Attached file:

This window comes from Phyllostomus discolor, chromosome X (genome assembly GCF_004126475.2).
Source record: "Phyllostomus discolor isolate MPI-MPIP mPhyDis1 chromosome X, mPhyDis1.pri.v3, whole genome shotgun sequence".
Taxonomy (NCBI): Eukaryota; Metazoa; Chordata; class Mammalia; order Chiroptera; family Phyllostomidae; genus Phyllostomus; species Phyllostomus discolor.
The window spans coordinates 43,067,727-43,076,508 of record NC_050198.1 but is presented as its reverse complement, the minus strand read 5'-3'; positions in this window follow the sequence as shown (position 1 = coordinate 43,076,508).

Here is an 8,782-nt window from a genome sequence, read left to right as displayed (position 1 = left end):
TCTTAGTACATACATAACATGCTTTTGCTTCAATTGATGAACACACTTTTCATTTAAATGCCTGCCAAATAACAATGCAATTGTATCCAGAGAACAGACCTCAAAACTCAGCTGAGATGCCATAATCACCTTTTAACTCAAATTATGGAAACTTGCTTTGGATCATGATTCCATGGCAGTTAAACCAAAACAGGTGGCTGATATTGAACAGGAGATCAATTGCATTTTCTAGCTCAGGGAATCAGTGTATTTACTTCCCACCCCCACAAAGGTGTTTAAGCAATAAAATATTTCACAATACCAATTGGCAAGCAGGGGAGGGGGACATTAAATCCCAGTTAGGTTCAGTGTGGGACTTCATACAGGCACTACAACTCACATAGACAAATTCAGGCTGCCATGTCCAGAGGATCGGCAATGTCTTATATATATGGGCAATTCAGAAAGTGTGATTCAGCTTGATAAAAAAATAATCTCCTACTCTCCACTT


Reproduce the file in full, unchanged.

This window comes from Phyllostomus discolor, chromosome X (genome assembly GCF_004126475.2).
Source record: "Phyllostomus discolor isolate MPI-MPIP mPhyDis1 chromosome X, mPhyDis1.pri.v3, whole genome shotgun sequence".
Taxonomy (NCBI): Eukaryota; Metazoa; Chordata; class Mammalia; order Chiroptera; family Phyllostomidae; genus Phyllostomus; species Phyllostomus discolor.
The window spans coordinates 43,067,727-43,076,508 of record NC_050198.1 but is presented as its reverse complement, the minus strand read 5'-3'; positions in this window follow the sequence as shown (position 1 = coordinate 43,076,508).

Here is an 8,782-nt window from a genome sequence, read left to right as displayed (position 1 = left end):
TCTTAGTACATACATAACATGCTTTTGCTTCAATTGATGAACACACTTTTCATTTAAATGCCTGCCAAATAACAATGCAATTGTATCCAGAGAACAGACCTCAAAACTCAGCTGAGATGCCATAATCACCTTTTAACTCAAATTATGGAAACTTGCTTTGGATCATGATTCCATGGCAGTTAAACCAAAACAGGTGGCTGATATTGAACAGGAGATCAATTGCATTTTCTAGCTCAGGGAATCAGTGTATTTACTTCCCACCCCCACAAAGGTGTTTAAGCAATAAAATATTTCACAATACCAATTGGCAAGCAGGGGAGGGGGACATTAAATCCCAGTTAGGTTCAGTGTGGGACTTCATACAGGCACTACAACTCACATAGACAAATTCAGGCTGCCATGTCCAGAGGATCGGCAATGTCTTATATATATGGGCAATTCAGAAAGTGTGATTCAGCTTGATAAAAAAATAATCTCCTACTCTCCACTT